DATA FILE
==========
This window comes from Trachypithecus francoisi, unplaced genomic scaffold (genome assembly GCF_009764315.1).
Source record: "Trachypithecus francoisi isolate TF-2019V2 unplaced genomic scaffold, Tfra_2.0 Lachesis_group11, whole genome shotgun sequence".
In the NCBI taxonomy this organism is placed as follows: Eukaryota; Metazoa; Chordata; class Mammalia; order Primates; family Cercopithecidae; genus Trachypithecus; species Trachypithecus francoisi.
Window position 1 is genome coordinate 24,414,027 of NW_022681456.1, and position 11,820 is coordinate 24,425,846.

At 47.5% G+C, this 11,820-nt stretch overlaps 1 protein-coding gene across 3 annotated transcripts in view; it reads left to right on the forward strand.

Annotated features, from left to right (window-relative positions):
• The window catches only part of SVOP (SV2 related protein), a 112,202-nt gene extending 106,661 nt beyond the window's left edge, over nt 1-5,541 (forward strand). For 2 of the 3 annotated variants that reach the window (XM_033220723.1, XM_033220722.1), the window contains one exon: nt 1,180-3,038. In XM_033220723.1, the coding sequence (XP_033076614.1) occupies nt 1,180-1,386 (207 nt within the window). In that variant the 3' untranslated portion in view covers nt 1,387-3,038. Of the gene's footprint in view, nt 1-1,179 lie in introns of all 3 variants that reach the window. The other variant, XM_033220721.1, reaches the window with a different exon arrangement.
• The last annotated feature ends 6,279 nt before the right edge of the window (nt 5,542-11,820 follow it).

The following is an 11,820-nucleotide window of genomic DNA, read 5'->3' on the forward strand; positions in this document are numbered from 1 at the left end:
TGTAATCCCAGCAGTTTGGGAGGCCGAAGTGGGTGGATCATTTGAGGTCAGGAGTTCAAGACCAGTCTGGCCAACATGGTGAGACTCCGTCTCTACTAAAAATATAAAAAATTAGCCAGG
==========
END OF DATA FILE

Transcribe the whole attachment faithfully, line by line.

This window comes from Trachypithecus francoisi, unplaced genomic scaffold (genome assembly GCF_009764315.1).
Source record: "Trachypithecus francoisi isolate TF-2019V2 unplaced genomic scaffold, Tfra_2.0 Lachesis_group11, whole genome shotgun sequence".
In the NCBI taxonomy this organism is placed as follows: Eukaryota; Metazoa; Chordata; class Mammalia; order Primates; family Cercopithecidae; genus Trachypithecus; species Trachypithecus francoisi.
Window position 1 is genome coordinate 24,414,027 of NW_022681456.1, and position 11,820 is coordinate 24,425,846.

At 47.5% G+C, this 11,820-nt stretch overlaps 1 protein-coding gene across 3 annotated transcripts in view; it reads left to right on the forward strand.

Annotated features, from left to right (window-relative positions):
• The window catches only part of SVOP (SV2 related protein), a 112,202-nt gene extending 106,661 nt beyond the window's left edge, over nt 1-5,541 (forward strand). For 2 of the 3 annotated variants that reach the window (XM_033220723.1, XM_033220722.1), the window contains one exon: nt 1,180-3,038. In XM_033220723.1, the coding sequence (XP_033076614.1) occupies nt 1,180-1,386 (207 nt within the window). In that variant the 3' untranslated portion in view covers nt 1,387-3,038. Of the gene's footprint in view, nt 1-1,179 lie in introns of all 3 variants that reach the window. The other variant, XM_033220721.1, reaches the window with a different exon arrangement.
• The last annotated feature ends 6,279 nt before the right edge of the window (nt 5,542-11,820 follow it).

The following is an 11,820-nucleotide window of genomic DNA, read 5'->3' on the forward strand; positions in this document are numbered from 1 at the left end:
TGTAATCCCAGCAGTTTGGGAGGCCGAAGTGGGTGGATCATTTGAGGTCAGGAGTTCAAGACCAGTCTGGCCAACATGGTGAGACTCCGTCTCTACTAAAAATATAAAAAATTAGCCAGG